Blood from control and CIA mice was mixed with radioimmunoprecipitation assay buffer (Thermo Fisher Scientific, Waltham, MA, USA) containing protease inhibitor (GE Healthcare, Little Chalfont, UK). After incubation on ice for 20 min, samples were centrifuged at 15,000 × g and 4°C for 15 min. The supernatant was used to determine the protein concentration with the Quick start Bradford reagent (Bio-Rad). A total of 100 µg of extracted protein was used for immunoblotting. Samples were separated by sodium dodecyl sulfate polyacrylamide gel electrophoresis and transferred to a polyvinylidene difluoride membrane. After incubation with 5% skim milk in Tris-buffered saline with Tween 20 (TBST) composed of 10 mM Tris (pH 8.0), 150 mM NaCl, and 0.05% Tween 20 for 1 h, the membrane was incubated overnight at 4°C with antibodies against the following proteins: IL-1β (#12242) and glyceraldehyde 3-phosphate dehydrogenase (GAPDH; #5174) (both from Cell Signaling Technology, Danvers, MA, USA); TNF-α (ab66579) and integrin α2 (ab133557) (both from Abcam, Cambridge, MA, USA); IL-6 (sc-1265-R) (Santa Cruz Biotechnology, Santa Cruz, CA, USA). The membrane was washed four times for 5 min and incubated for 2 h with a 1:10,000 dilution of horseradish peroxidase-conjugated anti-mouse or -rabbit antibody. The membrane was washed six times with TBST for 10 min and developed with the enhanced chemiluminescence system (GE Healthcare) and blue X-ray film (Agfa HealthCare NV, Mortsel, Belgium) according to the manufacturer's protocols. After the transfer, the gel was stained with Coomassie Blue reagent (Bio-Rad). GAPDH was used as the loading control. The membrane was stained with Ponceau S (Sigma-Aldrich, St. Louis, MO, USA) after immunoblotting.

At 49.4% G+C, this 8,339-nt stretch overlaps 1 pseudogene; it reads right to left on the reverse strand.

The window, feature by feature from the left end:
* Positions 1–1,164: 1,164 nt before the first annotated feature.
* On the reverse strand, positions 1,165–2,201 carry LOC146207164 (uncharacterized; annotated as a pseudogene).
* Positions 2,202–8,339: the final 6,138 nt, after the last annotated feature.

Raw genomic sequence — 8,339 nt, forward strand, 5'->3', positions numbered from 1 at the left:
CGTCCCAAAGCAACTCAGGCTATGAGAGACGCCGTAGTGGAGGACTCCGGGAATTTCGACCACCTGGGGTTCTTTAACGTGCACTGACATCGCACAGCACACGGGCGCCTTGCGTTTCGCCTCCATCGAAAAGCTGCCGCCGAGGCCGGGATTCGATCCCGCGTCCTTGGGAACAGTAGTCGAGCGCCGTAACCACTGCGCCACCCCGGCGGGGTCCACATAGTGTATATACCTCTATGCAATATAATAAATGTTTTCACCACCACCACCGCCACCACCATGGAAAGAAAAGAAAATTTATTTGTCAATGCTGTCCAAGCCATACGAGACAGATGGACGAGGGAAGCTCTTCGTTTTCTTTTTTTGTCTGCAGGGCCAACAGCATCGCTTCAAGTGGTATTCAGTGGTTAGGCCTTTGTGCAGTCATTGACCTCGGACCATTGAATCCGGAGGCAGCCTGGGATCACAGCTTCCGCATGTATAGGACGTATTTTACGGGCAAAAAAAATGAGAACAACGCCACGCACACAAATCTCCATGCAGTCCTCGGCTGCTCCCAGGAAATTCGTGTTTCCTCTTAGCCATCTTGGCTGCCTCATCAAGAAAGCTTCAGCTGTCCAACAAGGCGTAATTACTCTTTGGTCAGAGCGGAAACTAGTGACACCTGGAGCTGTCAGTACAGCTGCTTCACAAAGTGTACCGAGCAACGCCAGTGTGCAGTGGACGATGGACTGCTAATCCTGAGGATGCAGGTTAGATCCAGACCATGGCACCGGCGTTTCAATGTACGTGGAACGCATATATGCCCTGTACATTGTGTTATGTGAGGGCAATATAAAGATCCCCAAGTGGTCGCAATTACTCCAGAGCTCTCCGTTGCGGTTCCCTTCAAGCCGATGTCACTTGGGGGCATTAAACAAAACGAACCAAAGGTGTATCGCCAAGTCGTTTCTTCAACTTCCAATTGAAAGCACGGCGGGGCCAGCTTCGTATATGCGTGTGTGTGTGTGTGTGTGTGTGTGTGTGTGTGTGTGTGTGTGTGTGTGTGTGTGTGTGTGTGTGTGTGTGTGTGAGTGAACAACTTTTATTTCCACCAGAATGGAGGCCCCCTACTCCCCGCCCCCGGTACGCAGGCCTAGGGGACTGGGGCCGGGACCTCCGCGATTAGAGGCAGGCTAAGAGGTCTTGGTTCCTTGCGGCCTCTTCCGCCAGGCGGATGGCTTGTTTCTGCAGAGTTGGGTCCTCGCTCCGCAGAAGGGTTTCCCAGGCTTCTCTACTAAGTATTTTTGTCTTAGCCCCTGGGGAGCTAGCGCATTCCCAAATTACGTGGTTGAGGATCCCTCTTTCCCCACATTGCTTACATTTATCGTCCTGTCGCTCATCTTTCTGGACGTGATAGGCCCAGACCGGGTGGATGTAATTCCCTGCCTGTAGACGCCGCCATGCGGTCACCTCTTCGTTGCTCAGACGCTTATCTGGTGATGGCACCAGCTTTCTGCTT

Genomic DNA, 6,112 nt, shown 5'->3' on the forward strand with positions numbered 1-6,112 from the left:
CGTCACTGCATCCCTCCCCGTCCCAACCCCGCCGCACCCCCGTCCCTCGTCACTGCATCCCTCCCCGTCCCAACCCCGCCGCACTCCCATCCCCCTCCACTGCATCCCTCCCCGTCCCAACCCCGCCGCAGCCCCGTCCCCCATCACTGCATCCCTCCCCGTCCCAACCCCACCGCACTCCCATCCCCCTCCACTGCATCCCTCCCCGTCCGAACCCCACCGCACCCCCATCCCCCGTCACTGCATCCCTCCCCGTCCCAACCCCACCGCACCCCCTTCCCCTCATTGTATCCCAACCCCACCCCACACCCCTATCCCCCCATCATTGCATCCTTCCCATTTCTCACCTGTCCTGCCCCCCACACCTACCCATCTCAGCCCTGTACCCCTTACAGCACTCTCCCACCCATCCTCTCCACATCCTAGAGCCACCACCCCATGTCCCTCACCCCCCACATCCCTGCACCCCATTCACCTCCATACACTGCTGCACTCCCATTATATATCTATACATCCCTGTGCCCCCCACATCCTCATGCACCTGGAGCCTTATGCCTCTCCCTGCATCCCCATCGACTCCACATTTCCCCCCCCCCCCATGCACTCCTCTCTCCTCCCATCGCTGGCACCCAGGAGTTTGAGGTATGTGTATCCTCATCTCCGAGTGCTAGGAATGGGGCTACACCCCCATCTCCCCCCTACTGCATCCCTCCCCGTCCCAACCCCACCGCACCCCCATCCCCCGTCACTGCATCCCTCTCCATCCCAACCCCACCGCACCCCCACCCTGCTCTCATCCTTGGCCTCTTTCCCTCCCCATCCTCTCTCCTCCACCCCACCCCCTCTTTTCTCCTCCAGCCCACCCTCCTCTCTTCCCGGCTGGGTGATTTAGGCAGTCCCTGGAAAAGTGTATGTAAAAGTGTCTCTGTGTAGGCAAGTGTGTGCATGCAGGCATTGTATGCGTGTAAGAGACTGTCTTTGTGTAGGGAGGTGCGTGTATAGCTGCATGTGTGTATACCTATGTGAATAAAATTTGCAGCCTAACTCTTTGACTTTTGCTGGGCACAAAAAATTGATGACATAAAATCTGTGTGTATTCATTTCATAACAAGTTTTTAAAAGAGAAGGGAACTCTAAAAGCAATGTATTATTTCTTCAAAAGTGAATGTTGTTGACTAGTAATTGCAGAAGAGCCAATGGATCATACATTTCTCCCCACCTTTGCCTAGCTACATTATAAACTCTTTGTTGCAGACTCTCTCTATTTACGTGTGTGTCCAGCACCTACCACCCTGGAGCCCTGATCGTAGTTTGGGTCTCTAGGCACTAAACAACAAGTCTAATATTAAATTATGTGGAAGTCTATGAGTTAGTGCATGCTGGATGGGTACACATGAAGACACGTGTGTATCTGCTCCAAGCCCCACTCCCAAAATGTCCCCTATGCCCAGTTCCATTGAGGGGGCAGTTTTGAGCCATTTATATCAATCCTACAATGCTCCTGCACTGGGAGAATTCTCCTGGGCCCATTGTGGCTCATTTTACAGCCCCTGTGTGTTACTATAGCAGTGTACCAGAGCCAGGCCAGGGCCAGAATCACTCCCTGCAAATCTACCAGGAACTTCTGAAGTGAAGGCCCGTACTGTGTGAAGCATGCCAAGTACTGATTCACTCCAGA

Blood was collected from mice in a PAXgene blood RNA tube (PreAnalytiX, Hombrechtikon, Switzerland) and RNA was isolated using the PAXgene Blood RNA kit (PreAnalytiX) according to the manufacturer's protocol. RNA purity and integrity were determined based on the optical density 260/280 ratio on an Agilent 2100 Bioanalyzer (Agilent Technologies, Palo Alto, CA, USA). Microarray analysis with a GeneChip Mouse Gene 2.0 ST Array was performed Macrogen Co. (Seoul, Korea). Raw data were extracted using Affymetrix Expression Console software and were filtered when P < 0.05. The statistical significance of expression data was determined with the independent Student's t test based on fold change, where the null hypothesis was that no difference existed between the two groups. Gene enrichment analysis and functional annotation were performed based on Kyoto Encyclopedia of Genes and Genomes (KEGG) pathways.